1. ‘Looks good on your CV’: The sociology of voluntourism recruitment in higher education
By Coleen McGloin
Under the banner of 'making a difference' students are solicited to travel to developing countries to aid poor communities, to enjoy the sights and tastes of the distant and exotic ‘other’, the ‘experience’ touted as a useful addition to the curriculum vitae (CV). This article addresses the discursive terrain of voluntourism by providing an analysis of the ways in which students are invited to participate in such cultural practices while recruiters give little or no information about the lived realities of people in poor nations.
2. Western do-gooders need to resist the allure of 'exotic problems'
By Courtney E. Martin
This article argues that problems far from home in the global south seem easier to solve, but that embracing complexity is preferable to the phenomenon of 'reductive seduction' or falling in love with quick fixes that are not always malicious, but often reckless. Controversially, it suggests that longer-term prospect of staying home and facing systemic complexity head on is sometimes more honorable. Or, go if one must go, "stay long enough, listen hard enough so that 'other people' become real people" and that they may no longer seem so easy to “save.”
By Jacob Kushner
Unsatisfying as it may be, this article suggests we ought to acknowledge the truth that amateurs often don’t have much to offer the developing world. Perhaps we ought to abandon the assumption that we, simply by being privileged enough to travel the world, are somehow qualified to help ease the world’s ills. The author has come to believe that the first step toward "making the world a better place" is to simply experience that place. Unless one is willing to devote your career to studying international affairs and public policy, researching the mistakes that foreign charities have made while acting upon good intentions, and identifying approaches to development that have data and hard evidence behind them volunteering abroad may not for you.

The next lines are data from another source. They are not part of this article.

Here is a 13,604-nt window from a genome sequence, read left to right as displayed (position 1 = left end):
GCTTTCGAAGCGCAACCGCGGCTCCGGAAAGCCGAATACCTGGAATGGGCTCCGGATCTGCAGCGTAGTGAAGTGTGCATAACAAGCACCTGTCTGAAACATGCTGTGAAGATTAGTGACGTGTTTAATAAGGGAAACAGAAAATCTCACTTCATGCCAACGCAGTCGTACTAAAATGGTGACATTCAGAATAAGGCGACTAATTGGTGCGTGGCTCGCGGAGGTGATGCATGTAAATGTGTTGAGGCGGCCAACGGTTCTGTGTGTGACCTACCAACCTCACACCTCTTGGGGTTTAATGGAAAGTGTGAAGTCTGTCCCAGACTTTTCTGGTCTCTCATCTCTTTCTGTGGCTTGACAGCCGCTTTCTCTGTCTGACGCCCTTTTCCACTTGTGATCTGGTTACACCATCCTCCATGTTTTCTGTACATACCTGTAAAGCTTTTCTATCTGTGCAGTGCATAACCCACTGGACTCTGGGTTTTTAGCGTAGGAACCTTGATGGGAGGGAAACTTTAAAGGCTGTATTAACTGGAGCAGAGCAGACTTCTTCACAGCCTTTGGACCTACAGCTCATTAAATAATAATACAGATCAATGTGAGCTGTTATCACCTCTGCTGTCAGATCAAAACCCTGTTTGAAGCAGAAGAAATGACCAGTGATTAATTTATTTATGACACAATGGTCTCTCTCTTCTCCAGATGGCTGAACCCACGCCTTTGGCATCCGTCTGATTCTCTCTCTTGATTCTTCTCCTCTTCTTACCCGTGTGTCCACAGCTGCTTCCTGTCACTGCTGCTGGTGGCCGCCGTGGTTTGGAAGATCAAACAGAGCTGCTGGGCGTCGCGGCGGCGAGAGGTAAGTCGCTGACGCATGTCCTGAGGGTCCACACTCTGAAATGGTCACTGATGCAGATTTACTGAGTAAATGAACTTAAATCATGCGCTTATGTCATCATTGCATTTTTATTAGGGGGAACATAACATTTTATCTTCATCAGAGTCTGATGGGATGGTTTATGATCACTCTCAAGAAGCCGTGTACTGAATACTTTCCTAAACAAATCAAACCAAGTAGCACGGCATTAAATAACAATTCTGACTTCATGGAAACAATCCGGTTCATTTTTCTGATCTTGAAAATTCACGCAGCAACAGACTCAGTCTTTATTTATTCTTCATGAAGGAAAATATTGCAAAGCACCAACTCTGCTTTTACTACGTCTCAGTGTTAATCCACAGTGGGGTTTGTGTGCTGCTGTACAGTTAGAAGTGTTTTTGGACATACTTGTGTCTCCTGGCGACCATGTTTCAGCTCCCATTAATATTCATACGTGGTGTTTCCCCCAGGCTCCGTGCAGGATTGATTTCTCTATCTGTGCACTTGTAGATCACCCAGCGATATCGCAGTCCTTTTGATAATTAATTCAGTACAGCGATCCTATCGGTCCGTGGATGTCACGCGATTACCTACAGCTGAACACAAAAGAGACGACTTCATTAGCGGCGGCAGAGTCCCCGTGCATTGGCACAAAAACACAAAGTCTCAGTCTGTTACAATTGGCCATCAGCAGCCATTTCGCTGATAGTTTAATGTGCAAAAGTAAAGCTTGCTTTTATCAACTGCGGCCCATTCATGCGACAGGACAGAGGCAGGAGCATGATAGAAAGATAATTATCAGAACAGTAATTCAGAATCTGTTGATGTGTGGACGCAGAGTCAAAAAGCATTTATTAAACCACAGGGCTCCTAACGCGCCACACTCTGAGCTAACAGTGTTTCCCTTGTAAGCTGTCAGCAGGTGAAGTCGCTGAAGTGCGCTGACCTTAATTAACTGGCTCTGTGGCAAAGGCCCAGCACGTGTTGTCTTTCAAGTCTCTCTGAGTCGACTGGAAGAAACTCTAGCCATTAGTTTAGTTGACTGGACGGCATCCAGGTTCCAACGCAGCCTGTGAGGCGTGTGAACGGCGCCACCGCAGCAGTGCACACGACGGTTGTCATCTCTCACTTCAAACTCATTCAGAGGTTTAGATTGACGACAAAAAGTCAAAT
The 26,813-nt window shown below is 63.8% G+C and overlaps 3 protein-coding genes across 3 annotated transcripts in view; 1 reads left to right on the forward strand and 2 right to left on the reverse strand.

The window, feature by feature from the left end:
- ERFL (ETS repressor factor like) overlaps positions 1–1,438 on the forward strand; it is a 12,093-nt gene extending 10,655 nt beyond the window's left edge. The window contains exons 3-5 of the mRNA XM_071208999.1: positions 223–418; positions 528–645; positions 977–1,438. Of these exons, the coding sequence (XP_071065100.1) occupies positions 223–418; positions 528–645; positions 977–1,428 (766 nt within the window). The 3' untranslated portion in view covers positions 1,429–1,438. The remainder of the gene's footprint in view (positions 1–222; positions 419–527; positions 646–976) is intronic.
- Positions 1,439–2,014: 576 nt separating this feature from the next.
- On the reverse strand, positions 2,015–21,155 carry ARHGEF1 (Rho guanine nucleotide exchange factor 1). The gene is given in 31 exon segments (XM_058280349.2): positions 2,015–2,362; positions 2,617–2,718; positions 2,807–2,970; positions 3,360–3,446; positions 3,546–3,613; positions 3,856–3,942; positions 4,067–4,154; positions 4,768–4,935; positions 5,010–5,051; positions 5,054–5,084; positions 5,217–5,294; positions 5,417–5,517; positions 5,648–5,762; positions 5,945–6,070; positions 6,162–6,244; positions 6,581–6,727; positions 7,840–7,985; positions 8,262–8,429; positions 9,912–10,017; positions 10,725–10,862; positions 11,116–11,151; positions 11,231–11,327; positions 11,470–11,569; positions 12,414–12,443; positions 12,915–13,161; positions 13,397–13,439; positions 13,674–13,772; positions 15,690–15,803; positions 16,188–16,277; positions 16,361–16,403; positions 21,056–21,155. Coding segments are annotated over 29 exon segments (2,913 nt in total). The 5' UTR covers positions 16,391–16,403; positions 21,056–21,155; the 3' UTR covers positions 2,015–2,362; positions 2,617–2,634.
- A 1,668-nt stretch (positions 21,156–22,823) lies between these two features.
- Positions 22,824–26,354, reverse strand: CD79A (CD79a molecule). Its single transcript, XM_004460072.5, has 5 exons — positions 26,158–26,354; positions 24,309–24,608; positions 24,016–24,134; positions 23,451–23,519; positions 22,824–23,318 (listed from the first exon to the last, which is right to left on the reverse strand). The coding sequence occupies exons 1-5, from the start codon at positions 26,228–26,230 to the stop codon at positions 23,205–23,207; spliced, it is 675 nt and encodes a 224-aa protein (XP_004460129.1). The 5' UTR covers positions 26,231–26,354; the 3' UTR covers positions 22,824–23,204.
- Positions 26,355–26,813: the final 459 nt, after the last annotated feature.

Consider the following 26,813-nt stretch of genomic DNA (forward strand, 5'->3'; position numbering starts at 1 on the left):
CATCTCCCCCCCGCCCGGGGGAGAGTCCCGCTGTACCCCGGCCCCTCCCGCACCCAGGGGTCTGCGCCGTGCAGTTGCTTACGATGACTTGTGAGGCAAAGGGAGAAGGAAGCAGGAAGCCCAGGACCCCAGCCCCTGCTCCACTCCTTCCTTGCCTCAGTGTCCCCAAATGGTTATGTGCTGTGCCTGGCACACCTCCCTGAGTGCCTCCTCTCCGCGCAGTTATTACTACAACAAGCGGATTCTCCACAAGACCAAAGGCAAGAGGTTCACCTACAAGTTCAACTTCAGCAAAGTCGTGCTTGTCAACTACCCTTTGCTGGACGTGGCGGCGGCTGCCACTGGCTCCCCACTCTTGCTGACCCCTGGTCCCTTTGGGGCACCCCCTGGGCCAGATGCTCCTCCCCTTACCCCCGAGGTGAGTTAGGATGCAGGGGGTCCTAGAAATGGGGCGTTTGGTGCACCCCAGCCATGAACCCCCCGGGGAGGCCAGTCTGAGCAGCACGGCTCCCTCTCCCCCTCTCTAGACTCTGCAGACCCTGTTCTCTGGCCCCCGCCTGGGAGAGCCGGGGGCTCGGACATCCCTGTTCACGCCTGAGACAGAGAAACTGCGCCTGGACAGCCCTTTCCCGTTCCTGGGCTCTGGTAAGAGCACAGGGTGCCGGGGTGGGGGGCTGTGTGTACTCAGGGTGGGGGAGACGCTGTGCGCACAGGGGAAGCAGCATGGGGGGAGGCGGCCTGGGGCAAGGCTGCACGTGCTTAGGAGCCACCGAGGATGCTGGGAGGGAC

By Evelina Andersen and Ida Ryberg
This research paper, with a case study on the Philipenes, suggests that voluntourism is indeed a more sustainable form of tourism, and that vountourism leads to increased local access to education and work. However, to determine if organisations are able to optimise their sustainability, they need to address economic, environmental, and social aspects of a local problem.
By Bethina Loiseau, et.al
The authors describes a faith-based volunteer on non-skilled youth in an un-named, medium-sized Latin American country. They argue that the economic impacts arising from the phenomenon of short-term international volunteering often vary; while volunteers introduce a new revenue that may support local job creation, they may also inadvertently disrupt the local workforce with their contributions, and thereby drive up unemployment. In addition, there may be a shift of economic focus towards attracting and supporting volunteers, rather than developing meaningful capacity in needed developmental areas. The article also considers the impacts of intended evangelism, unintended cultural colonialism, and education over service.